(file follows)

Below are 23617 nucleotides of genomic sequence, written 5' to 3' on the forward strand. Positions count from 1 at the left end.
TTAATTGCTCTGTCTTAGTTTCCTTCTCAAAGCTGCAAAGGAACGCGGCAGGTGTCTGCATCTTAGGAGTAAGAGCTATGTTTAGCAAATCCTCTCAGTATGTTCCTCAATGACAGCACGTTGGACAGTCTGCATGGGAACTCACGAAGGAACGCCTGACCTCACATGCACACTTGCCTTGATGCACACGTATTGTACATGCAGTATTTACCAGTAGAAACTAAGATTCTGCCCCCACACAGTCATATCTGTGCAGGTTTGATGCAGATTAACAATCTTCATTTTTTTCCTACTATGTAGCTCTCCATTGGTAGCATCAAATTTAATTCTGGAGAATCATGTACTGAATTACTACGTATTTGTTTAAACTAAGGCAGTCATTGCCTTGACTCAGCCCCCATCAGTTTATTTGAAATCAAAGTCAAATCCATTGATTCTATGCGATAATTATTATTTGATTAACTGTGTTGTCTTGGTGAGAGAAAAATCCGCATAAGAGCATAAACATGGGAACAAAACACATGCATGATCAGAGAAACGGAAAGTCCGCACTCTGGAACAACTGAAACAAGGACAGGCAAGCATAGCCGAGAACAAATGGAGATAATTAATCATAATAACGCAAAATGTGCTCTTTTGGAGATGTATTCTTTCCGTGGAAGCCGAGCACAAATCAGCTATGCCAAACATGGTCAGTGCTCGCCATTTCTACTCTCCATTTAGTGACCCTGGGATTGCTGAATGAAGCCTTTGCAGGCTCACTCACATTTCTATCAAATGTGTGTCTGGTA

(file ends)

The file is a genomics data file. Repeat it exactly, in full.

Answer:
Below are 23617 nucleotides of genomic sequence, written 5' to 3' on the forward strand. Positions count from 1 at the left end.
TTAATTGCTCTGTCTTAGTTTCCTTCTCAAAGCTGCAAAGGAACGCGGCAGGTGTCTGCATCTTAGGAGTAAGAGCTATGTTTAGCAAATCCTCTCAGTATGTTCCTCAATGACAGCACGTTGGACAGTCTGCATGGGAACTCACGAAGGAACGCCTGACCTCACATGCACACTTGCCTTGATGCACACGTATTGTACATGCAGTATTTACCAGTAGAAACTAAGATTCTGCCCCCACACAGTCATATCTGTGCAGGTTTGATGCAGATTAACAATCTTCATTTTTTTCCTACTATGTAGCTCTCCATTGGTAGCATCAAATTTAATTCTGGAGAATCATGTACTGAATTACTACGTATTTGTTTAAACTAAGGCAGTCATTGCCTTGACTCAGCCCCCATCAGTTTATTTGAAATCAAAGTCAAATCCATTGATTCTATGCGATAATTATTATTTGATTAACTGTGTTGTCTTGGTGAGAGAAAAATCCGCATAAGAGCATAAACATGGGAACAAAACACATGCATGATCAGAGAAACGGAAAGTCCGCACTCTGGAACAACTGAAACAAGGACAGGCAAGCATAGCCGAGAACAAATGGAGATAATTAATCATAATAACGCAAAATGTGCTCTTTTGGAGATGTATTCTTTCCGTGGAAGCCGAGCACAAATCAGCTATGCCAAACATGGTCAGTGCTCGCCATTTCTACTCTCCATTTAGTGACCCTGGGATTGCTGAATGAAGCCTTTGCAGGCTCACTCACATTTCTATCAAATGTGTGTCTGGTA